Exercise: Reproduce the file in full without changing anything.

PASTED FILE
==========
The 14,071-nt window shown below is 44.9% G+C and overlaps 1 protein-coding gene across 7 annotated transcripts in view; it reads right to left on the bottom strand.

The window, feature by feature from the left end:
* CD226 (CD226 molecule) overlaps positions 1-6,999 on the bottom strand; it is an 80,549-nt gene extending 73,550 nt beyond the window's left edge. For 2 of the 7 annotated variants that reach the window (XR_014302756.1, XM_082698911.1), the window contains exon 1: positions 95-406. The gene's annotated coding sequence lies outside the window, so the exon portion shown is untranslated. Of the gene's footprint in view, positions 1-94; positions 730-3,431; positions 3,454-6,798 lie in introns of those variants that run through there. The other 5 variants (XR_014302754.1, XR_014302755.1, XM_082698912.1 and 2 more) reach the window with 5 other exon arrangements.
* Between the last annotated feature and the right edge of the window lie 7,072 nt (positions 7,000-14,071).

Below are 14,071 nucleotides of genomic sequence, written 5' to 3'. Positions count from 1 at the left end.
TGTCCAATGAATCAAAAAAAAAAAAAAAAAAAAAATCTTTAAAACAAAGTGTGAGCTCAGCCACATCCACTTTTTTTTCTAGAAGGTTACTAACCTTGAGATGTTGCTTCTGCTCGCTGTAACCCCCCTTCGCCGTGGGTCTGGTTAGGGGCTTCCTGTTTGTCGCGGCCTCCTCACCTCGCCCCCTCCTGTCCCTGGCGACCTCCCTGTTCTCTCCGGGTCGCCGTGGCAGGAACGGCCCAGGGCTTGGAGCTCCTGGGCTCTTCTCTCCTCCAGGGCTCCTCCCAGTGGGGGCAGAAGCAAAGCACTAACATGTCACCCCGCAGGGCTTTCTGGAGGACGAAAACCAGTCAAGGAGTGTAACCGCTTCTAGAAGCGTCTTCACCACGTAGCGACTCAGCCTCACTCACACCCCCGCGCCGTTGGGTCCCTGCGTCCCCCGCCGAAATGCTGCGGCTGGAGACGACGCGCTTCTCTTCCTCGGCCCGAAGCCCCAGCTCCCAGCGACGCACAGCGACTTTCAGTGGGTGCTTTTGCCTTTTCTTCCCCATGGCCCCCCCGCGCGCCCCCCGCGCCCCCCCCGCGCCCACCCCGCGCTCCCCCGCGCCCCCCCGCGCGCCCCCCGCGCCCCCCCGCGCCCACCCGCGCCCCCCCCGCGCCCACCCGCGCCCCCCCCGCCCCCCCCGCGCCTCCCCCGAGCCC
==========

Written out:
The 14,071-nt window shown below is 44.9% G+C and overlaps 1 protein-coding gene across 7 annotated transcripts in view; it reads right to left on the bottom strand.

The window, feature by feature from the left end:
* CD226 (CD226 molecule) overlaps positions 1-6,999 on the bottom strand; it is an 80,549-nt gene extending 73,550 nt beyond the window's left edge. For 2 of the 7 annotated variants that reach the window (XR_014302756.1, XM_082698911.1), the window contains exon 1: positions 95-406. The gene's annotated coding sequence lies outside the window, so the exon portion shown is untranslated. Of the gene's footprint in view, positions 1-94; positions 730-3,431; positions 3,454-6,798 lie in introns of those variants that run through there. The other 5 variants (XR_014302754.1, XR_014302755.1, XM_082698912.1 and 2 more) reach the window with 5 other exon arrangements.
* Between the last annotated feature and the right edge of the window lie 7,072 nt (positions 7,000-14,071).

Below are 14,071 nucleotides of genomic sequence, written 5' to 3'. Positions count from 1 at the left end.
TGTCCAATGAATCAAAAAAAAAAAAAAAAAAAAAATCTTTAAAACAAAGTGTGAGCTCAGCCACATCCACTTTTTTTTCTAGAAGGTTACTAACCTTGAGATGTTGCTTCTGCTCGCTGTAACCCCCCTTCGCCGTGGGTCTGGTTAGGGGCTTCCTGTTTGTCGCGGCCTCCTCACCTCGCCCCCTCCTGTCCCTGGCGACCTCCCTGTTCTCTCCGGGTCGCCGTGGCAGGAACGGCCCAGGGCTTGGAGCTCCTGGGCTCTTCTCTCCTCCAGGGCTCCTCCCAGTGGGGGCAGAAGCAAAGCACTAACATGTCACCCCGCAGGGCTTTCTGGAGGACGAAAACCAGTCAAGGAGTGTAACCGCTTCTAGAAGCGTCTTCACCACGTAGCGACTCAGCCTCACTCACACCCCCGCGCCGTTGGGTCCCTGCGTCCCCCGCCGAAATGCTGCGGCTGGAGACGACGCGCTTCTCTTCCTCGGCCCGAAGCCCCAGCTCCCAGCGACGCACAGCGACTTTCAGTGGGTGCTTTTGCCTTTTCTTCCCCATGGCCCCCCCGCGCGCCCCCCGCGCCCCCCCCGCGCCCACCCCGCGCTCCCCCGCGCCCCCCCGCGCGCCCCCCGCGCCCCCCCGCGCCCACCCGCGCCCCCCCCGCGCCCACCCGCGCCCCCCCCGCCCCCCCCGCGCCTCCCCCGAGCCC